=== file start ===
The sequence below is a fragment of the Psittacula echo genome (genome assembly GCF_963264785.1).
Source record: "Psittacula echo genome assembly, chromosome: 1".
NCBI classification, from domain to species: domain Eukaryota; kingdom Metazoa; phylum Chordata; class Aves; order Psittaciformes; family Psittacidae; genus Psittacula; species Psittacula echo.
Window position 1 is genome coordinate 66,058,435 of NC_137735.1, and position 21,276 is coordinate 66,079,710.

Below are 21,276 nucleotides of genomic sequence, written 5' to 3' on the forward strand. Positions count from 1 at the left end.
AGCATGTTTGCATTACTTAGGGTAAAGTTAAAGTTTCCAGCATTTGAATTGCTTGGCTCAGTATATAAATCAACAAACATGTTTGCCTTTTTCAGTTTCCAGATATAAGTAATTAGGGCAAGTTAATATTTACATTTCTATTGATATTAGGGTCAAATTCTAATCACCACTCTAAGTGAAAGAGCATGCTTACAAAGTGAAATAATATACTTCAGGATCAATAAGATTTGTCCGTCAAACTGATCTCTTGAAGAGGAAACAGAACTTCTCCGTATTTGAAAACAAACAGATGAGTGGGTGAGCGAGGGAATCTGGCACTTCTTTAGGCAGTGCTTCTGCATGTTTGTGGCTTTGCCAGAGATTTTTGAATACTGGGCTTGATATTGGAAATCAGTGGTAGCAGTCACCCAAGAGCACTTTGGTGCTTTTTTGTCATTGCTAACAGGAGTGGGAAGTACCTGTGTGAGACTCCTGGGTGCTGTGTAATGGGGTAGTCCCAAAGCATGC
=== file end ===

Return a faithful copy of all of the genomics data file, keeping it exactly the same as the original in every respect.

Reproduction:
The sequence below is a fragment of the Psittacula echo genome (genome assembly GCF_963264785.1).
Source record: "Psittacula echo genome assembly, chromosome: 1".
NCBI classification, from domain to species: domain Eukaryota; kingdom Metazoa; phylum Chordata; class Aves; order Psittaciformes; family Psittacidae; genus Psittacula; species Psittacula echo.
Window position 1 is genome coordinate 66,058,435 of NC_137735.1, and position 21,276 is coordinate 66,079,710.

Below are 21,276 nucleotides of genomic sequence, written 5' to 3' on the forward strand. Positions count from 1 at the left end.
AGCATGTTTGCATTACTTAGGGTAAAGTTAAAGTTTCCAGCATTTGAATTGCTTGGCTCAGTATATAAATCAACAAACATGTTTGCCTTTTTCAGTTTCCAGATATAAGTAATTAGGGCAAGTTAATATTTACATTTCTATTGATATTAGGGTCAAATTCTAATCACCACTCTAAGTGAAAGAGCATGCTTACAAAGTGAAATAATATACTTCAGGATCAATAAGATTTGTCCGTCAAACTGATCTCTTGAAGAGGAAACAGAACTTCTCCGTATTTGAAAACAAACAGATGAGTGGGTGAGCGAGGGAATCTGGCACTTCTTTAGGCAGTGCTTCTGCATGTTTGTGGCTTTGCCAGAGATTTTTGAATACTGGGCTTGATATTGGAAATCAGTGGTAGCAGTCACCCAAGAGCACTTTGGTGCTTTTTTGTCATTGCTAACAGGAGTGGGAAGTACCTGTGTGAGACTCCTGGGTGCTGTGTAATGGGGTAGTCCCAAAGCATGC